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401(k) Resources

As the number of COVID-19 cases began to skyrocket in March 2020, Congress passed the Coronavirus Aid, Relief, and Economic Security (CARES) Act. The legislation may make it easier for Americans to access money in their retirement plans, temporarily waiving the 10% early-withdrawal penalty and increasing the amount they could borrow. Understanding these new guidelines and the other rules for…

The Roth "five-year rule" typically refers to when you can take tax-free distributions of earnings from your Roth IRA, Roth 401(k), or other work-based Roth account. The rule states that you must wait five years after making your first contribution, and the distribution must take place after age 59½, when you become disabled, or when your beneficiaries inherit the assets after your death. Roth…

The first part of 2020 was rocky, but there should be better days ahead. Taking a close look at your finances may give you the foundation you need to begin moving forward. Mid-year is an ideal time to do so, because the planning opportunities are potentially greater than if you waited until the end of the year.

Renew Your Resolutions

At the beginning of the year, you may have vowed to…

About 80 million Americans actively participate in employer-sponsored defined contribution plans such as 401(k), 403(b), and 457(b) plans.1 If you are among this group, you've taken a big step on the road to retirement, but as with any investment, it's important that you understand your plan and what it can do for you. Here are a few ways to make the most of this workplace benefit.

After losing ground in 2018, U.S. stocks had a banner year in 2019, with the S&P 500 gaining almost 29% — the highest annual increase since 2013.1 It's too early to know how 2020 will turn out, but it's been rocky so far, and you can count on market swings to challenge your patience as an investor.

The trend was steadily upward last year, but there were downturns along the way,…

The SECURE Act Offers New Opportunities for Individuals and Businesses

The SECURE Act (Setting Every Community Up for Retirement Enhancement Act) is major legislation that was passed by Congress as part of a larger spending bill and signed into law by the president in December. Here are a few provisions that may affect you. Unless otherwise noted, the new rules apply to tax or plan…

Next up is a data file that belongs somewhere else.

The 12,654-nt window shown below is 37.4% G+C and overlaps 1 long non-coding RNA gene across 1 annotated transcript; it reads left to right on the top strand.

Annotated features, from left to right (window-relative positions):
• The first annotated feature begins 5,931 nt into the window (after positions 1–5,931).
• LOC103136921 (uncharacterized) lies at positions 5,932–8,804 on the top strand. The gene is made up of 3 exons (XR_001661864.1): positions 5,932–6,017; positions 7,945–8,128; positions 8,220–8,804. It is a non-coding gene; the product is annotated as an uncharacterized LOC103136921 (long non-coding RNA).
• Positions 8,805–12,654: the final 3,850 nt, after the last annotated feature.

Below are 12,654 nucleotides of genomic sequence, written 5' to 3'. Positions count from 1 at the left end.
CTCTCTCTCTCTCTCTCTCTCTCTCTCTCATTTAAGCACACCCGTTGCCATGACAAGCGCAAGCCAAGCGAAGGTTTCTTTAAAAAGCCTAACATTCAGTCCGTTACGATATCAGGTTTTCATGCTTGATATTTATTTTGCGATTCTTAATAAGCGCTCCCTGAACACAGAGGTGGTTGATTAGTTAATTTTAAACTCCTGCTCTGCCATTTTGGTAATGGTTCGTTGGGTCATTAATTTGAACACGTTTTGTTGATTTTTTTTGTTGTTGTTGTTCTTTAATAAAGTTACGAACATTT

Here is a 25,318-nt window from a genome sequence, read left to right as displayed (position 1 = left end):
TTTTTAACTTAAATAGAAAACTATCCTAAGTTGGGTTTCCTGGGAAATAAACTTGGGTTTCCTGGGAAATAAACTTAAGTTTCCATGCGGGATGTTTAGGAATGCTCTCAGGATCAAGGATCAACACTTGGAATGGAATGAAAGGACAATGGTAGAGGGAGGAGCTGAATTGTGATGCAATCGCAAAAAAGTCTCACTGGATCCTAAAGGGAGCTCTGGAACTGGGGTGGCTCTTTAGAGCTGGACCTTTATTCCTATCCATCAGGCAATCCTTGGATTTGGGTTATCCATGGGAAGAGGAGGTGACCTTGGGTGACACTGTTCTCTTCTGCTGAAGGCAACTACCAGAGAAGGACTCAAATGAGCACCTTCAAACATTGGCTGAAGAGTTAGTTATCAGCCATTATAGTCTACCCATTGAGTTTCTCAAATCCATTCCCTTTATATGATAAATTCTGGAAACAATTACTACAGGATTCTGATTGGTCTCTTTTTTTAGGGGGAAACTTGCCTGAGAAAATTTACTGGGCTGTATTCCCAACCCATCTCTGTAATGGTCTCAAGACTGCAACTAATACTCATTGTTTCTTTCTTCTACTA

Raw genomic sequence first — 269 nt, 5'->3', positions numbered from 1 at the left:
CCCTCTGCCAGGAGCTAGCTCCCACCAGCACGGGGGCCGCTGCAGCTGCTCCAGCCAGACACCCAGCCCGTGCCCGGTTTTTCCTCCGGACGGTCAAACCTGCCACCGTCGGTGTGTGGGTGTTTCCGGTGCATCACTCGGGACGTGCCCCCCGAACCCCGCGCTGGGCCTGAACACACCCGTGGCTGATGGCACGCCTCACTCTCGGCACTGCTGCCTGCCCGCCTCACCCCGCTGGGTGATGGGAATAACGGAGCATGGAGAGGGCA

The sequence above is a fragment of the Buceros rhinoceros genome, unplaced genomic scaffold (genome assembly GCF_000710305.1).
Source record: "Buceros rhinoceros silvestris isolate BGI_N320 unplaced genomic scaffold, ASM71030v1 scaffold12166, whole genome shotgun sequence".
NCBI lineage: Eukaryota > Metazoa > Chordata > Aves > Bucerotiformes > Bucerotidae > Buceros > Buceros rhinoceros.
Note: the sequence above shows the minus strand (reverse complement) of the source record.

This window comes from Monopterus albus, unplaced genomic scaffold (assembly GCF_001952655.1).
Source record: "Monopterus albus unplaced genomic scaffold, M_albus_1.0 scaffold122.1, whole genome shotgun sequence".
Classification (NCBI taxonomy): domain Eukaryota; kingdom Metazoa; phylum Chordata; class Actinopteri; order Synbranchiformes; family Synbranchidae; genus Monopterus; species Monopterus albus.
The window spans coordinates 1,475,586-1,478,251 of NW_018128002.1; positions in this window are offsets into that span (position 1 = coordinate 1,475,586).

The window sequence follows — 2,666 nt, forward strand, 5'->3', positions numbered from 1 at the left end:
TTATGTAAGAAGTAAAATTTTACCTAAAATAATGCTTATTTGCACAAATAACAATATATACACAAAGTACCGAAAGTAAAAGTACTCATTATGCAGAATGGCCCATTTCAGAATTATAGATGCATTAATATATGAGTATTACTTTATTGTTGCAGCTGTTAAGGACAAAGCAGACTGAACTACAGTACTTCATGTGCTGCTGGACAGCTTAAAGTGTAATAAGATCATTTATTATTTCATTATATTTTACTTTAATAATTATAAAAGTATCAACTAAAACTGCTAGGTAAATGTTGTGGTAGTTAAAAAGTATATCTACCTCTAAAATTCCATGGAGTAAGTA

According to a recent survey, 76% of Americans reported having at least one financial regret. Over half of this group said it had to do with savings: 27% didn't start saving for retirement soon enough, 19% didn't contribute enough to an emergency fund, and 10% wish they had saved more for college.1

The saving conundrum

What's preventing Americans from saving more? It's a confluence of…

If you have the opportunity to contribute to both a 401(k) and a health savings account (HSA), you may wonder how best to take advantage of them. Determining how much to contribute to each type of plan will require some careful thought and strategic planning.

Understand the tax benefits

A traditional, non-Roth 401(k) allows you to save for retirement on a pre-tax basis, which means…

Each year, the Plan Sponsor Council of America (PSCA) surveys employers to gauge trends in retirement plan features and participation. Results are used by employers and plan participants to benchmark their plans against overall averages. How does your plan compare to the most recent survey results, released at the end of 2018?1

Participation and savings rates

Plan participation (that…

The Bipartisan Budget Act passed in early 2018 relaxed some of the rules governing hardship withdrawals from 401(k)s and similar plans. Not all plans offer hardship withdrawals, but the ones that do will be required to comply for plan years beginning in 2019.

In order to take a hardship withdrawal from a 401(k) or similar plan, a plan participant must demonstrate an "immediate and…